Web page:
A YEAR IN THE LINEAR CITY
by Paul di Filippo
Reviewed by Steven H Silver
Science fiction has a long tradition of cities and buildings being as important as characters as any of the humans or aliens who inhabit the worlds. Paul di Filippo’s A Year in the Linear City follows in this long tradition, evoking Mervyn Peake’s Gormenghast or China Miéville’s more recent Perdido Street Station in the complexity and ambiance.
The linear city appears to be a single street which runs forever, beginning in the mythical Block Zero and running through various boroughs and neighborhoods, each governed by their own mayor. Living in the Behomeian borough of Gritsavage, nearly ten-and-a-half million blocks from the start of the city, is the Cosmogonic Fiction author Diego Patchen. Following Patchen's existence through a year in the city allows di Filippo to give a travelogue of the city, although travel is restricted to a single season through the course of the novel.
In addition to Patchen, di Filippo populates his city with a variety of grotesque characters, many of whom border on caricature, from Patchen's Amazonian fire-fighting girlfriend Volusia Bittern to his old friend, the wastrel Zohar Kush. These characters move through Gritsavage, living their life, hardly realizing that they form an organic portion of the greater linear city itself. Their stories, in general, are dwarfed by the permanence of the city.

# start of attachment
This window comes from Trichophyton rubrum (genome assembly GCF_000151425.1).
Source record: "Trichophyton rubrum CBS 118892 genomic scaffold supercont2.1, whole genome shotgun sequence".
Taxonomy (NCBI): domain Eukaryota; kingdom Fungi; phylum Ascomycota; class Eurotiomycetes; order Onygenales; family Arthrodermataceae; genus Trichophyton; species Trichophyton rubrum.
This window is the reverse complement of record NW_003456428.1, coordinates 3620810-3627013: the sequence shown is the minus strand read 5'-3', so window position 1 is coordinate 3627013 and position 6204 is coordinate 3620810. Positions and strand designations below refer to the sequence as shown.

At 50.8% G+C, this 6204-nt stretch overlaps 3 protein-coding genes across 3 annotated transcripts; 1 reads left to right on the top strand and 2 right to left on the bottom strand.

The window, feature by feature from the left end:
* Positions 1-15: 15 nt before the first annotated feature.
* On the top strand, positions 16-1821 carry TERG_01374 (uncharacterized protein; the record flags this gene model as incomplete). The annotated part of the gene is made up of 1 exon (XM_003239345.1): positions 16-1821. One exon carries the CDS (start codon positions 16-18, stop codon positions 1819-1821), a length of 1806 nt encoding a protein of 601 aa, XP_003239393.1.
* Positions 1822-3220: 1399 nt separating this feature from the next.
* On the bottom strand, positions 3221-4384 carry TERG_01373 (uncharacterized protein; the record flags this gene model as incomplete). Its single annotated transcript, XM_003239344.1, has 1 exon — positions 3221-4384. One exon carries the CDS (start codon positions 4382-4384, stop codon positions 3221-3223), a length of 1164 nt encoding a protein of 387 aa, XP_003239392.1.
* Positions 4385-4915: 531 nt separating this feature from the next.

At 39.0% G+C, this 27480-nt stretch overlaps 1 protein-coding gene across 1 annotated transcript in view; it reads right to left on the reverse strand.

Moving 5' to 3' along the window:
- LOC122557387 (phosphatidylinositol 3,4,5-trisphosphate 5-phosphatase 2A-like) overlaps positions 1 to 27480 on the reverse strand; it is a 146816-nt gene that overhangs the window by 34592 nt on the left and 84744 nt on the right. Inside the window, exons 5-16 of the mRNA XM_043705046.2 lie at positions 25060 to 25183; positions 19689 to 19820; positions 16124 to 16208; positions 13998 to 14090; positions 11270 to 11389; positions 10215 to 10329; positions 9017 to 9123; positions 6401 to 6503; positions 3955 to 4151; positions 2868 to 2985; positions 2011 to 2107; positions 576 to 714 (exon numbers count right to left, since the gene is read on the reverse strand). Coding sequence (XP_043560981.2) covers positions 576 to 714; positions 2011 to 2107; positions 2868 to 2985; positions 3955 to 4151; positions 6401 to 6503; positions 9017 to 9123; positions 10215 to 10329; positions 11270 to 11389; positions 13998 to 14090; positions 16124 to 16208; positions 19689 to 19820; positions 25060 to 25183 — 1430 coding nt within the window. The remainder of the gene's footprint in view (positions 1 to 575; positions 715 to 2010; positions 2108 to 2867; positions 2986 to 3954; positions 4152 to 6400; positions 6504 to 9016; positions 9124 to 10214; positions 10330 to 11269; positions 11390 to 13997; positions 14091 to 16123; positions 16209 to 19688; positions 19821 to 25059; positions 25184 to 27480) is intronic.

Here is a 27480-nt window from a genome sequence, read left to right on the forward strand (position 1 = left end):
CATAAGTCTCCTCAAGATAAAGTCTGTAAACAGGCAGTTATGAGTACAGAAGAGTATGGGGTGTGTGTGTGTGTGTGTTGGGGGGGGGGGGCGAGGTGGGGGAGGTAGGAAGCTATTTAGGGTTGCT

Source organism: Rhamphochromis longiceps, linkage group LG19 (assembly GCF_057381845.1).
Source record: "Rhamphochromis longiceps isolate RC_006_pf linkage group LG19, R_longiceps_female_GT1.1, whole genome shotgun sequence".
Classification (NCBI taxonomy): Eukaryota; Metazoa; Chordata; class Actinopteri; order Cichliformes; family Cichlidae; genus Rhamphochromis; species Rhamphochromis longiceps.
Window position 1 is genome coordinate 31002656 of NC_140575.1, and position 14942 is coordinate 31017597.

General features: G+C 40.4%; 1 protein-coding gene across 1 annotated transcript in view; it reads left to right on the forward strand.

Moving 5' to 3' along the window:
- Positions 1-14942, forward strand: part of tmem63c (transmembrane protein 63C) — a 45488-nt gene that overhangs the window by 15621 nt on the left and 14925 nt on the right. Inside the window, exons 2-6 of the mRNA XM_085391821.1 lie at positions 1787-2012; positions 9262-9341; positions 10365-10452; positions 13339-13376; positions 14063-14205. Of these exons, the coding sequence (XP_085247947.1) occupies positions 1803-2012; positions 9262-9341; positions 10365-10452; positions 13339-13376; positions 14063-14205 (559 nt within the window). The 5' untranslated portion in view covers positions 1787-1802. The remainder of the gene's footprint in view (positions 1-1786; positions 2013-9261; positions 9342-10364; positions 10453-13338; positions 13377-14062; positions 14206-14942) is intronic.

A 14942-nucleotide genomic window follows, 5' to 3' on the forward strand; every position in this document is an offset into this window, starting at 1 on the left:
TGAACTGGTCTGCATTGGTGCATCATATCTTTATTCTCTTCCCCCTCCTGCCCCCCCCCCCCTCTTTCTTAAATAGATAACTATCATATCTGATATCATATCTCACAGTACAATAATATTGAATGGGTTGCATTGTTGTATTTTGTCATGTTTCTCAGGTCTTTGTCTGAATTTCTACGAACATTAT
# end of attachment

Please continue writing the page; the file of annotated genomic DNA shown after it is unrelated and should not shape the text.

Like life, A Year in the Linear City does not have any real plot, but it does have a series of story arcs, from the heroin addiction of Kush's girlfriend, Milagra Eventyr, to the wasting disease suffered by Diego's father, Gaddis. Throughout, di Filippo shows the growth of both Volusia and and Diego's careers and shows them on a rare trade mission from Gritsavage to Palmerdale, a quarter-million blocks downtown from Gritsavage.
In many ways, the setting of the linear city is reminiscent of Philip José Farmer's Riverworld. It is a seemingly endless milieu which can open itself up for innumerable stories and characters. It will be interesting to see if di Filippo plans to make further use of this strange and inviting city in future stories or novels.
(Cities, including A Year in the Linear City, The Tain, Firing the Cathedral, and V.A.O.)